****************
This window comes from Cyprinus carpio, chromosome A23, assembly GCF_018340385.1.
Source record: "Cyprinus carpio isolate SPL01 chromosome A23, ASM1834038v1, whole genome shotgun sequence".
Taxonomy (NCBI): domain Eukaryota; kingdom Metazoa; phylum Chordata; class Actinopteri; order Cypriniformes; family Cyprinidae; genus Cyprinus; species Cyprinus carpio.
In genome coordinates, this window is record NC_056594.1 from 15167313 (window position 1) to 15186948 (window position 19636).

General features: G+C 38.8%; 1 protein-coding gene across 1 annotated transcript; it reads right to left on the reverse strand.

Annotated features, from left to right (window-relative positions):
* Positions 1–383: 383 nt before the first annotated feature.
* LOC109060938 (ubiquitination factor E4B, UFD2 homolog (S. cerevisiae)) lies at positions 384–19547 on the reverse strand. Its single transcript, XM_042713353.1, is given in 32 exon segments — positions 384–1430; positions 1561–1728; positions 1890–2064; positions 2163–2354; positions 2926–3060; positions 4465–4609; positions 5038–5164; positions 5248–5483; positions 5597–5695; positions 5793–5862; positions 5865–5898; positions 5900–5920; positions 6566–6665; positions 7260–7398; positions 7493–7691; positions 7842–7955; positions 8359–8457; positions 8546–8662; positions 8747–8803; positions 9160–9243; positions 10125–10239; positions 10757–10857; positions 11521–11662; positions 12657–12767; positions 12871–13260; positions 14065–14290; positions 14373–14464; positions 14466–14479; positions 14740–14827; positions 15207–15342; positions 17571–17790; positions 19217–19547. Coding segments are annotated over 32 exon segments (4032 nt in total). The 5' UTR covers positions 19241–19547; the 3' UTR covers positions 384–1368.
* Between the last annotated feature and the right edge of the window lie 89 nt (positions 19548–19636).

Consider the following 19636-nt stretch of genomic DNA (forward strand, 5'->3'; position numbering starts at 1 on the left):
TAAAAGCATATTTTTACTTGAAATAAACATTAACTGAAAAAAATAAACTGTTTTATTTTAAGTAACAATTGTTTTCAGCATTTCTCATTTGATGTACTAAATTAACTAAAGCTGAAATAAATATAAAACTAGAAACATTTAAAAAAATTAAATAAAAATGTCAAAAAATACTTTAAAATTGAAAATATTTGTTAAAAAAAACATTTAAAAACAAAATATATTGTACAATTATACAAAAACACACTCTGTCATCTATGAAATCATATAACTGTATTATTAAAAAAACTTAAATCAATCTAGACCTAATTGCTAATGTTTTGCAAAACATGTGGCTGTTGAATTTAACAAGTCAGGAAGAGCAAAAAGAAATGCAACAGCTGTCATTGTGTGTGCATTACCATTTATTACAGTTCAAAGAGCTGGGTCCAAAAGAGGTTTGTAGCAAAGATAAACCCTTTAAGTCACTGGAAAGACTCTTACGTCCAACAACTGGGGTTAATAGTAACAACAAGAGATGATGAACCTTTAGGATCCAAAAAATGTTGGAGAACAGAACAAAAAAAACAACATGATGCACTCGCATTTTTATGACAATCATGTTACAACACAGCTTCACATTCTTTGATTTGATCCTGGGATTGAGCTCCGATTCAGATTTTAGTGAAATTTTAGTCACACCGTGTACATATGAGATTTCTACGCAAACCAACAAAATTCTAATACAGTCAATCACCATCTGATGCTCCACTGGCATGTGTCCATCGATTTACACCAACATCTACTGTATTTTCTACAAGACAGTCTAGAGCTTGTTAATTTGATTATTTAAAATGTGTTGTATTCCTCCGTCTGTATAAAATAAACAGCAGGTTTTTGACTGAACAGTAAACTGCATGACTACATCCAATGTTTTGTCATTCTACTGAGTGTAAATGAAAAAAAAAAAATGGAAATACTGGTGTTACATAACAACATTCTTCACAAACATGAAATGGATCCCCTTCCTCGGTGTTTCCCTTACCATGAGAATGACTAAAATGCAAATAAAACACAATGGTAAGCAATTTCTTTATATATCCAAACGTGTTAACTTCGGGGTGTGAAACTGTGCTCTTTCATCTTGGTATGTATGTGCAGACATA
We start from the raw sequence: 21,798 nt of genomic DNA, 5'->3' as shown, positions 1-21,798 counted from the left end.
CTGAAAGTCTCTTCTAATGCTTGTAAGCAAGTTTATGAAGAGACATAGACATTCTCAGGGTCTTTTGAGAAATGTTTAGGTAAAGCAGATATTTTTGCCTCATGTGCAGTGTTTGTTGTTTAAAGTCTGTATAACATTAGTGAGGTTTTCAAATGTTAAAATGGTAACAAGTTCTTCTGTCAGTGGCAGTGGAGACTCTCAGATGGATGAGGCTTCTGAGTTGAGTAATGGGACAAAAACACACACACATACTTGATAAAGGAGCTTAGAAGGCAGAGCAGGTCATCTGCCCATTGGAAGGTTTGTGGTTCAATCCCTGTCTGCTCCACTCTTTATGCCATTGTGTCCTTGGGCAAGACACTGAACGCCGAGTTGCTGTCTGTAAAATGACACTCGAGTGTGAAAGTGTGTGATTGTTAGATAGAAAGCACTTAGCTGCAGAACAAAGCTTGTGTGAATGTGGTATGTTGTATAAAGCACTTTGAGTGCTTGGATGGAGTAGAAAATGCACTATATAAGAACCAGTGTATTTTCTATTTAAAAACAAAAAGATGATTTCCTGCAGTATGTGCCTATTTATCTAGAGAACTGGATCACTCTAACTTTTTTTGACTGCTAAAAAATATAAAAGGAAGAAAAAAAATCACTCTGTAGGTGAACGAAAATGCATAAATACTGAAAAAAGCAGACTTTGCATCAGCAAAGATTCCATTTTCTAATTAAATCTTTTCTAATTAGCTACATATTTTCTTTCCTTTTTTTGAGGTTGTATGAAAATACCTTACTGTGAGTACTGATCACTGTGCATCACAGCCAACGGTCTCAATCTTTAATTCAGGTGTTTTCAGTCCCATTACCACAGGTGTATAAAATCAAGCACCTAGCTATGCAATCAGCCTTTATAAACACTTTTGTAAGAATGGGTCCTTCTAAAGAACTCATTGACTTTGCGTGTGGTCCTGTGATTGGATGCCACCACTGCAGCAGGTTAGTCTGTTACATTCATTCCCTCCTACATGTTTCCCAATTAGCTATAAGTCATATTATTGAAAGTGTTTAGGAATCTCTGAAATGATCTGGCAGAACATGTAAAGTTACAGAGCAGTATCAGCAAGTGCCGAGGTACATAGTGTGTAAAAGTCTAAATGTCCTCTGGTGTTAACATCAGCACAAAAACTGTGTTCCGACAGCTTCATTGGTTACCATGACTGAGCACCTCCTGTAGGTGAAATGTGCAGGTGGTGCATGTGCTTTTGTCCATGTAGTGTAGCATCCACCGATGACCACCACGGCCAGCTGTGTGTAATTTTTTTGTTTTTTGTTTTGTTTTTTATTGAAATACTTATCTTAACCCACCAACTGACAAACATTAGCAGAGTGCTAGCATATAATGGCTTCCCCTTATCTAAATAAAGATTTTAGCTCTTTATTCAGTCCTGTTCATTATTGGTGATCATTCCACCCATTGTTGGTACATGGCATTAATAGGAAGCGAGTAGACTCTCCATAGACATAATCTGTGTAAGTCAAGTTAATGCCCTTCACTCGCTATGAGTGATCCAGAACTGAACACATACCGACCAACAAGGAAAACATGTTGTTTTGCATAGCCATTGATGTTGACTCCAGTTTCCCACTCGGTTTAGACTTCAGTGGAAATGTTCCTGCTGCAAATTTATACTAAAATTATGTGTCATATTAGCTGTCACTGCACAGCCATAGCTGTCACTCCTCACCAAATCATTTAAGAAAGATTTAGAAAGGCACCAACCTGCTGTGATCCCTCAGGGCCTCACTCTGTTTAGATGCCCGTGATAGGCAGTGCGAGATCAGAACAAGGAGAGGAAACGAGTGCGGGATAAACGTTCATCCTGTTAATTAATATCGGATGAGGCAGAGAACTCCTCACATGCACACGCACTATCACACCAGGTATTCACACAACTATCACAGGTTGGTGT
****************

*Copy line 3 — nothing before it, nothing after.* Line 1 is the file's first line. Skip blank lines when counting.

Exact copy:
Taxonomy (NCBI): domain Eukaryota; kingdom Metazoa; phylum Chordata; class Actinopteri; order Cypriniformes; family Cyprinidae; genus Cyprinus; species Cyprinus carpio.